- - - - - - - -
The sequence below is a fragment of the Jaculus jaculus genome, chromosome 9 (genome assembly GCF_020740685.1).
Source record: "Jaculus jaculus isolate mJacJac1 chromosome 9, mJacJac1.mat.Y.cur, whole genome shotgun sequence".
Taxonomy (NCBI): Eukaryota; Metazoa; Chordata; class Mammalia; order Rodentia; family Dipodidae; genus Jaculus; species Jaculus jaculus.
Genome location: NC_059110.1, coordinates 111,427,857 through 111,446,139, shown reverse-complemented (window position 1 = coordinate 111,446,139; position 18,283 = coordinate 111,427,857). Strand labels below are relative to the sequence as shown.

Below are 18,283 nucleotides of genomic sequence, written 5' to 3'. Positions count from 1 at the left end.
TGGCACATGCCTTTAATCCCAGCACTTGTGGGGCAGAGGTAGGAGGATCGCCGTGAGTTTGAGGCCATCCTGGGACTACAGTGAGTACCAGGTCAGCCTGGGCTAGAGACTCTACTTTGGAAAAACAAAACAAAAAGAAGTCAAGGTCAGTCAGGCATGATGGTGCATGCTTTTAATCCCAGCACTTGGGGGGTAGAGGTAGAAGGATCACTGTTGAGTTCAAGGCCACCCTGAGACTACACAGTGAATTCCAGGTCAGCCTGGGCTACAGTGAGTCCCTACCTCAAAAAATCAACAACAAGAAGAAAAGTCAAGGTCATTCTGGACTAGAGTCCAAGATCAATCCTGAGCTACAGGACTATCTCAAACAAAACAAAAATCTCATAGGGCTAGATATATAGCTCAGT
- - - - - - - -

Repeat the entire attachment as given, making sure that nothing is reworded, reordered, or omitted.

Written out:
The sequence below is a fragment of the Jaculus jaculus genome, chromosome 9 (genome assembly GCF_020740685.1).
Source record: "Jaculus jaculus isolate mJacJac1 chromosome 9, mJacJac1.mat.Y.cur, whole genome shotgun sequence".
Taxonomy (NCBI): Eukaryota; Metazoa; Chordata; class Mammalia; order Rodentia; family Dipodidae; genus Jaculus; species Jaculus jaculus.
Genome location: NC_059110.1, coordinates 111,427,857 through 111,446,139, shown reverse-complemented (window position 1 = coordinate 111,446,139; position 18,283 = coordinate 111,427,857). Strand labels below are relative to the sequence as shown.

Below are 18,283 nucleotides of genomic sequence, written 5' to 3'. Positions count from 1 at the left end.
TGGCACATGCCTTTAATCCCAGCACTTGTGGGGCAGAGGTAGGAGGATCGCCGTGAGTTTGAGGCCATCCTGGGACTACAGTGAGTACCAGGTCAGCCTGGGCTAGAGACTCTACTTTGGAAAAACAAAACAAAAAGAAGTCAAGGTCAGTCAGGCATGATGGTGCATGCTTTTAATCCCAGCACTTGGGGGGTAGAGGTAGAAGGATCACTGTTGAGTTCAAGGCCACCCTGAGACTACACAGTGAATTCCAGGTCAGCCTGGGCTACAGTGAGTCCCTACCTCAAAAAATCAACAACAAGAAGAAAAGTCAAGGTCATTCTGGACTAGAGTCCAAGATCAATCCTGAGCTACAGGACTATCTCAAACAAAACAAAAATCTCATAGGGCTAGATATATAGCTCAGT